The toughest parts of surfing for me are actually catching the darn wave and then standing up in good body position. With my snowboard background I am actually a decent surfer if I manage to catch a wave and stand up. So my purpose is usually either, “catch the wave” or “pop up”. Well, yesterday the waves were perfect for learning and I caught more waves and popped up more than ever before, but my rides were short and uninspiring. The tide was going out and the reef was getting dangerously shallow so my coach said, “Gene, this will be your last wave so ride it as far as you can.” Bam! I had an intention, ride my wave as far as I can. So I paddled hard, caught the wave, popped up and had the best ride of my life!
As I was walking back on the beach I realized why my previous waves were so short, I had exceeded my purpose/s! Since I struggle so much with catching the wave and popping up I had no plan for what to do after I popped up. My intention gave me a clear plan, “ride as far as you can”. To do this I had to use a lot of skills or specific “purposes” I have worked on since my first surf camp; looking ahead, staying relaxed, bending my knees, etc. It was my intention that allowed me to access all of these skills, as I had to use all of them to ride that wave so far. Having that intention also allowed me to forget about the two purposes I had spent the last days focusing on (catching the wave and popping up) since my intention was the longest ride possible catching the wave and popping were givens! I wasn’t worried about either, allowing me to just do them!
How does this apply to you as a mountain biker? We need to understand the difference between an intention and a purpose and sometimes have a purpose and other times focus on your intention. I didn’t see the difference between the two before. “Riding as smooth as I can” is a great example, I used to tell students that this is a great purpose yet in reality it is an intention. Riding as smooth as you can requires a lot of separate skills or purposes, relaxed grip on the bars, weight on the pedals, elbows up and out, chest down, chin up, relaxed ankles, looking ahead and working with the trail. When you set the intention of being as smooth as you can be you will do all the skills required to be smooth. If you find you aren’t riding smoothly, you can analyze why (“darn, I’ve got the death grip on my bars”) and set a purpose to help you reach your intention, (my purpose is to relax my grip so I can be smoother). Setting your intention allows you to focus on the big picture, what do I want to get out of this ride? While having a purpose focuses us on a small piece of the big picture. So, when you are not working on a specific skill, set an intention for your ride!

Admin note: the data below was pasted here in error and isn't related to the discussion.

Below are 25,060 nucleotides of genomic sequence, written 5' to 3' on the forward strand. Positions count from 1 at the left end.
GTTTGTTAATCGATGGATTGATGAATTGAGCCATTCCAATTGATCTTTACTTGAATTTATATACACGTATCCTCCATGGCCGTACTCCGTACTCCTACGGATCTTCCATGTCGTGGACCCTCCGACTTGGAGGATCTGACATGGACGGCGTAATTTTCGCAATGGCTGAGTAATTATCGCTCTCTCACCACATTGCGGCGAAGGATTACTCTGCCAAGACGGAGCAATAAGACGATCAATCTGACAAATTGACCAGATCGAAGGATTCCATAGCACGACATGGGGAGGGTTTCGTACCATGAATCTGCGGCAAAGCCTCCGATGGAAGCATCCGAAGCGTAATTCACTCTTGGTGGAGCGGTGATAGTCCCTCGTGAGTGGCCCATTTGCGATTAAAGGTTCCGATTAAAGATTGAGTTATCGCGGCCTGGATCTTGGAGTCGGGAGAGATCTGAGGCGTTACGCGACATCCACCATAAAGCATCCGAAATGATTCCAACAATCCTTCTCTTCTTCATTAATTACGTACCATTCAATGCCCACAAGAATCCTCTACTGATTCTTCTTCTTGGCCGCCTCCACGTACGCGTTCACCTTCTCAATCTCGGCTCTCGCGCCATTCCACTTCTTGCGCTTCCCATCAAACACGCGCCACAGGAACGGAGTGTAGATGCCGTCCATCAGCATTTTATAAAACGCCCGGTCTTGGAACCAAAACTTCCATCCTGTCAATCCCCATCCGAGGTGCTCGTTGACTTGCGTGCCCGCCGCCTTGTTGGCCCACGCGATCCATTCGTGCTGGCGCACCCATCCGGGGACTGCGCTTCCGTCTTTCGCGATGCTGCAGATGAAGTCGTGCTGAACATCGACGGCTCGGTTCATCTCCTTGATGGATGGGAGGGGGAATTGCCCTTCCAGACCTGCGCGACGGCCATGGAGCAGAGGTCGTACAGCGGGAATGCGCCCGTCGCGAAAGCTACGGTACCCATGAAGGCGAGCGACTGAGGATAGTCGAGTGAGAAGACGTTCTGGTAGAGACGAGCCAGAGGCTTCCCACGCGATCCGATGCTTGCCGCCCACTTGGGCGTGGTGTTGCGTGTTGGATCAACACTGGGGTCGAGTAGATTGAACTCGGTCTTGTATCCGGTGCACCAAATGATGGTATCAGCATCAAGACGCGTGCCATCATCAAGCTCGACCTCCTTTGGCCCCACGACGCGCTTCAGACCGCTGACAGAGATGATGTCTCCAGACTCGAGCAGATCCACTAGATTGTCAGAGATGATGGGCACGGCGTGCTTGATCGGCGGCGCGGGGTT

Some great intentions for mountain bikers:
- I am going to ride as smooth as I can.
- I am going be in the moment.
- Today I’m going to just relax and have fun on my bike.
- I’m going to be as efficient as I can be.
- I’m going to ride as fast as I can. *This one is tricky! Often this focus can make us tense and we start trying too hard. If this is your focus, time the ride and compare the time to being smooth on the same course, you might find being smooth is faster!
- I’m going to let go of all the tension in my body.
- I’m going to let go of all the tension in my mind.
- I’m going to take my time to stop and appreciate this beautiful day/trail/mountain/view etc.
Set your own intentions and let us know about the ones that really had a positive impact on your riding. This really, really helps you focus and improve your mental game on the bike!
Written by: Head Coach Andy Winohradsky
Riding mountain bikes in technically demanding conditions is by no means easy. However, if we take the movements of the rider’s body on the bike, along with the mechanics of the bicycle itself, and strip everything down to the most basic elements, the task of riding can usually be seen as relatively simple.
Likewise, when riding, if we simply allow our bodies to work the way that they function best, allow our bikes to work the way that they are designed to, and effectively manage our momentum down the trail instead of forcing things; fighting the laws of physics… Well, most of us would be riding like darn-near-champions!
Riding works like many things in life that at first seem complicated and overwhelming: once we break down the complications and see something at its basic bits and pieces, things start to make sense.